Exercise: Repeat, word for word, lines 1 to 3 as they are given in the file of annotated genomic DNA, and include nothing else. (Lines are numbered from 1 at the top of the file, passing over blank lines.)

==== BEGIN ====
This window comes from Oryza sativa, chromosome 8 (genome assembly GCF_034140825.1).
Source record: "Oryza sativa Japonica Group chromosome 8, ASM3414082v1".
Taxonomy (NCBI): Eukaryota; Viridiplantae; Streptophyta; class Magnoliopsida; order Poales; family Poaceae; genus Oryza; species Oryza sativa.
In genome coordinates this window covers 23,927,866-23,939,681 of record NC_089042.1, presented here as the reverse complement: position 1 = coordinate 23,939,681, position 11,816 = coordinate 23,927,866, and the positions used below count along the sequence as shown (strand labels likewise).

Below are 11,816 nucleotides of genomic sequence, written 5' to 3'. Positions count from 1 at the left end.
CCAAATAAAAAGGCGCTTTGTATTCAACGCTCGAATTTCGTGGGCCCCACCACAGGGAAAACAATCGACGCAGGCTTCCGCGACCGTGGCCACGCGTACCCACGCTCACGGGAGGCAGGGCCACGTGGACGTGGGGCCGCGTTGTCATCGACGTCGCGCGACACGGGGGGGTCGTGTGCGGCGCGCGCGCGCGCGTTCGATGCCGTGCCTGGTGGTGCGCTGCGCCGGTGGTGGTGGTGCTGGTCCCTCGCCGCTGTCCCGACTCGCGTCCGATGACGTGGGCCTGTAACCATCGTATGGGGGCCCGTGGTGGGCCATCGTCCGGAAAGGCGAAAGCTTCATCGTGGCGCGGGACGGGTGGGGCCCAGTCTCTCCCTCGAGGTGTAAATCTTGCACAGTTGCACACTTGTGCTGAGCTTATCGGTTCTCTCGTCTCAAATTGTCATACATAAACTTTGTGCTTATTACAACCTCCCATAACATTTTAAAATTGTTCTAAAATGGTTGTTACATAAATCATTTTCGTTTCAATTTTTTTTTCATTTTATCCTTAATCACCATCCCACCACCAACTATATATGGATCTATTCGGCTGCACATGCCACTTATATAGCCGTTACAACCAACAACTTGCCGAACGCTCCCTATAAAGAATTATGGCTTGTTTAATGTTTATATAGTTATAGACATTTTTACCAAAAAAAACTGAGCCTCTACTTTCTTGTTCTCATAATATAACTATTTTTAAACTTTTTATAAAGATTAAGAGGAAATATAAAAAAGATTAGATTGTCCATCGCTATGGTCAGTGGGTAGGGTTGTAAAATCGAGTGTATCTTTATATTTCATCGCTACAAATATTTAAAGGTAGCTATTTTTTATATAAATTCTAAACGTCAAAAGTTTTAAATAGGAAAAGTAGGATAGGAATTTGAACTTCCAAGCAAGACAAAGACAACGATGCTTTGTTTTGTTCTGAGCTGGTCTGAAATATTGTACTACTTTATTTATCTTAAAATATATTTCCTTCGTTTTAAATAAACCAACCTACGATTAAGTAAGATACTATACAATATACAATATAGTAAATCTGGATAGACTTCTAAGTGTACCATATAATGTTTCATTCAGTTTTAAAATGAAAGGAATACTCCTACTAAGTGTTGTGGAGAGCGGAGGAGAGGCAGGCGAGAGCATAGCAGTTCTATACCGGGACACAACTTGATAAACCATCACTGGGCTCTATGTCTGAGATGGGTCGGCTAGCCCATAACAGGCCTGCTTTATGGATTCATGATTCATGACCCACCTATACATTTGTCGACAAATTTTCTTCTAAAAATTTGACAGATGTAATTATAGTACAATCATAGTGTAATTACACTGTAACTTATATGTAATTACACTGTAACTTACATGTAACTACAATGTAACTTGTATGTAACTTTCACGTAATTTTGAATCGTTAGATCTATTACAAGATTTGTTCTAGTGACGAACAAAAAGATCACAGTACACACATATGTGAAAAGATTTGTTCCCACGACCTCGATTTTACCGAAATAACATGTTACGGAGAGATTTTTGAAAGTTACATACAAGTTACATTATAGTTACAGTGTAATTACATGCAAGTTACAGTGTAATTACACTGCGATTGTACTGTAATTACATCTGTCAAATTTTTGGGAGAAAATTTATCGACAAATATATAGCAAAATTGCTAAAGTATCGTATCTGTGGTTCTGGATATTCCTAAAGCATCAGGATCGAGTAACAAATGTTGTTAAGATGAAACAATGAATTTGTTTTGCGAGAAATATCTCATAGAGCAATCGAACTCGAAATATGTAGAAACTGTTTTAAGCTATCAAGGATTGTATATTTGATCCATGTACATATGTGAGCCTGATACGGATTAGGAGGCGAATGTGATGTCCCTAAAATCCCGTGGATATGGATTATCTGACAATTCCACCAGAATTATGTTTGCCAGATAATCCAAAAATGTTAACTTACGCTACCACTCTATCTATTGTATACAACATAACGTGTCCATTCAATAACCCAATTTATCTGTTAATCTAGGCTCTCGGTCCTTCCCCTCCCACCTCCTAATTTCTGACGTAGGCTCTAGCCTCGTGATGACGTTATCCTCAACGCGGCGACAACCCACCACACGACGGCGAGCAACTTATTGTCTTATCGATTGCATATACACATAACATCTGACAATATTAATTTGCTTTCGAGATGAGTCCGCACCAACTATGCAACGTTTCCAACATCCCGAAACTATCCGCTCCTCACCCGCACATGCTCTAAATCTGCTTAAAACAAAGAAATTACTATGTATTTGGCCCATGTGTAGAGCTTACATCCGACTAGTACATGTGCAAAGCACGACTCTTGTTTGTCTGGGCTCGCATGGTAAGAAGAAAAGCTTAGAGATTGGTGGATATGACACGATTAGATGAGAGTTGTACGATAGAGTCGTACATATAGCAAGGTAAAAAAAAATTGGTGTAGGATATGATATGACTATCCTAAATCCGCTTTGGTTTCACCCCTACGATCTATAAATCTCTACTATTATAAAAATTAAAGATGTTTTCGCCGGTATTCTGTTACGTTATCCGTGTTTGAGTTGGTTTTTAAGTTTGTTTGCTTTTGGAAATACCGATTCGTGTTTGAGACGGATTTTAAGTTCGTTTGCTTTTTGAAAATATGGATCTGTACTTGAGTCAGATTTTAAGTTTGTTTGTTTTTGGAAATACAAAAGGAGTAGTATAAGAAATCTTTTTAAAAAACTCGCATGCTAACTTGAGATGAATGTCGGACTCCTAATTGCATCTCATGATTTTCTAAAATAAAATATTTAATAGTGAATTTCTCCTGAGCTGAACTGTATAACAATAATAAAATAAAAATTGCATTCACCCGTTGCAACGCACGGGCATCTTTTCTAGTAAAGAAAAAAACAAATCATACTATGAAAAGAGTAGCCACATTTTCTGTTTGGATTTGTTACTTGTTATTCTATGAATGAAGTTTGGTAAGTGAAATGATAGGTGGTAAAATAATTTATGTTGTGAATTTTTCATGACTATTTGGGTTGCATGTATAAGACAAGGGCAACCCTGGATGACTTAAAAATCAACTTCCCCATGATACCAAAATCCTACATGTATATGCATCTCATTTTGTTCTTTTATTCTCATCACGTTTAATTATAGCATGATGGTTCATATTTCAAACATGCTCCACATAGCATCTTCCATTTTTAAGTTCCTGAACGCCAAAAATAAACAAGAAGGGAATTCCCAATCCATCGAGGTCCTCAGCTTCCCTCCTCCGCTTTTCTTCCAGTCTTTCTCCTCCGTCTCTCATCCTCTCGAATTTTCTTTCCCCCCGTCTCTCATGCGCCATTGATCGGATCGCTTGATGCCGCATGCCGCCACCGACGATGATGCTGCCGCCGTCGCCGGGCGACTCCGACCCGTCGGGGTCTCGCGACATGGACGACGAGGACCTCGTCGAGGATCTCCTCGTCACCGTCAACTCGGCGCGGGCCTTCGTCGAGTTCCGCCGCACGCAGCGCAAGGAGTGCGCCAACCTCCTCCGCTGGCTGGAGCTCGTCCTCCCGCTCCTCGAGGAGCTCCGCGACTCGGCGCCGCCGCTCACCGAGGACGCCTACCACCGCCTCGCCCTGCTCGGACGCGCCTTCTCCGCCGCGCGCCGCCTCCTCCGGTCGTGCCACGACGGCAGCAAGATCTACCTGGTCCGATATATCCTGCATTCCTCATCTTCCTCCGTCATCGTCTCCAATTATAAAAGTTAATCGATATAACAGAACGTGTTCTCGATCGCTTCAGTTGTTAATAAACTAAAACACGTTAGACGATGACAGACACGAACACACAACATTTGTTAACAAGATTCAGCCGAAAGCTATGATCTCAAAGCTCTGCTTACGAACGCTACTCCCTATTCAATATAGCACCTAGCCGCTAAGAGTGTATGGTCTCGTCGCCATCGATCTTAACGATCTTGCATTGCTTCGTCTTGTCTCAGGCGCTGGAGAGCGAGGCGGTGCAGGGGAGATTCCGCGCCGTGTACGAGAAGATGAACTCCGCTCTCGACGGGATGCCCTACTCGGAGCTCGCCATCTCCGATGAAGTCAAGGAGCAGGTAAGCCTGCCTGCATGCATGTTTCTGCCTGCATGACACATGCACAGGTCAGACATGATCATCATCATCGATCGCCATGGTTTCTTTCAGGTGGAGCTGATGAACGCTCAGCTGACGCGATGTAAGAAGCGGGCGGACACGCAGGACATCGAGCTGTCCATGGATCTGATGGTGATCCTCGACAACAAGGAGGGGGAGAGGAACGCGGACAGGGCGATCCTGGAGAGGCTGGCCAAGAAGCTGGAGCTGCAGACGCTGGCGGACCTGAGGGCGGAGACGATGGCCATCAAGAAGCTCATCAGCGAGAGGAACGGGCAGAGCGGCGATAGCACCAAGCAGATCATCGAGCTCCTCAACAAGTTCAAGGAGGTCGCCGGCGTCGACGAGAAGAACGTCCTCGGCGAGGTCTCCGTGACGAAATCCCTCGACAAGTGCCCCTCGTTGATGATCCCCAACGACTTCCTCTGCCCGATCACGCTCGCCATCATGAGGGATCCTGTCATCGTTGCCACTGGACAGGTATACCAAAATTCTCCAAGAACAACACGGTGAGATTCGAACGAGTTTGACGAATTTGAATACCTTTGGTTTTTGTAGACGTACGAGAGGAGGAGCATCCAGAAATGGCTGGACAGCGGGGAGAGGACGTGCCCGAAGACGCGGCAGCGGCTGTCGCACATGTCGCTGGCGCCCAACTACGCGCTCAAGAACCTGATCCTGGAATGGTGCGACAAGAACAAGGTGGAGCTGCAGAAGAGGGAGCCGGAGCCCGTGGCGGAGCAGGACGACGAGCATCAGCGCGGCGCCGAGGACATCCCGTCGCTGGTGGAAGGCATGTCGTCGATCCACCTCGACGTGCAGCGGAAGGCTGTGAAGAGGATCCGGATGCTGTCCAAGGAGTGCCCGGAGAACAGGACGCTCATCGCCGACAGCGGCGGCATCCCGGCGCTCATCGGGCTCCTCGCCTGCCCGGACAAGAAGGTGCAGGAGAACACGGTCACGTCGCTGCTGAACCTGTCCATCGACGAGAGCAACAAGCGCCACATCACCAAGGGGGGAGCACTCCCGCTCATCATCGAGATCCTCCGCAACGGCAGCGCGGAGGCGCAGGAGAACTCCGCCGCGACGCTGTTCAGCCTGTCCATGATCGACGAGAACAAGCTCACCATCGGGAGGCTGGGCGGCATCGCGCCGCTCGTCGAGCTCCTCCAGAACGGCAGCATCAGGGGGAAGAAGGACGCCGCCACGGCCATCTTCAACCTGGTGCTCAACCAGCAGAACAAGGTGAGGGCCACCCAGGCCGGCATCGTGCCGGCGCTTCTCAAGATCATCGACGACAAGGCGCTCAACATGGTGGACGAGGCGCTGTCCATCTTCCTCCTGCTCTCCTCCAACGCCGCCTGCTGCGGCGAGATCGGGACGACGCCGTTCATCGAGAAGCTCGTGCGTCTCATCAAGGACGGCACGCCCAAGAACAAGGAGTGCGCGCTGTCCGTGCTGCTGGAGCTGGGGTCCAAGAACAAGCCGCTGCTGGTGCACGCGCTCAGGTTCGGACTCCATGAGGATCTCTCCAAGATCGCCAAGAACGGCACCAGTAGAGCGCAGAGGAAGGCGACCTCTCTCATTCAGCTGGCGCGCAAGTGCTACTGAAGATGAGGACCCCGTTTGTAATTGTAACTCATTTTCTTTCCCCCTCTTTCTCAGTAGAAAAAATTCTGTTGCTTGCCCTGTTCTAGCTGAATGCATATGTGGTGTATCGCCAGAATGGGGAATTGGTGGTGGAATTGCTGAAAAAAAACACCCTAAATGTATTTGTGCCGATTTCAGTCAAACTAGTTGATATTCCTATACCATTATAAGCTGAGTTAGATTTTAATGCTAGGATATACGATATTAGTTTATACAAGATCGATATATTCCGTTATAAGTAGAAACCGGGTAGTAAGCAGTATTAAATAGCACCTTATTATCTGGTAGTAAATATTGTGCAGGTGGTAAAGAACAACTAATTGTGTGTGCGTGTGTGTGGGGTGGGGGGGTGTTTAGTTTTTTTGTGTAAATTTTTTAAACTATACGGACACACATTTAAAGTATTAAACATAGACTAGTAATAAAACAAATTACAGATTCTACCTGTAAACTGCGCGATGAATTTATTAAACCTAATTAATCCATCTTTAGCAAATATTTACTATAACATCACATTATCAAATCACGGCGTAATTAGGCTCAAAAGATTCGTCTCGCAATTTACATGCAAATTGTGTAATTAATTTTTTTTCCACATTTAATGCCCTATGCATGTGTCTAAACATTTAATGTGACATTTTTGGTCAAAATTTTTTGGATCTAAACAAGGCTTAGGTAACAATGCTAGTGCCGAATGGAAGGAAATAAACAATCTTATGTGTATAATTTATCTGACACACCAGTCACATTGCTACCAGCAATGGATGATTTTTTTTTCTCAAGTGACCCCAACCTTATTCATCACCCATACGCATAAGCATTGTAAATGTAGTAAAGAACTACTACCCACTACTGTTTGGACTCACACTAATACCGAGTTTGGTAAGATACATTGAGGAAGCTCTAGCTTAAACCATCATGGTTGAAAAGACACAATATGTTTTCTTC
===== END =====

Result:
This window comes from Oryza sativa, chromosome 8 (genome assembly GCF_034140825.1).
Source record: "Oryza sativa Japonica Group chromosome 8, ASM3414082v1".
Taxonomy (NCBI): Eukaryota; Viridiplantae; Streptophyta; class Magnoliopsida; order Poales; family Poaceae; genus Oryza; species Oryza sativa.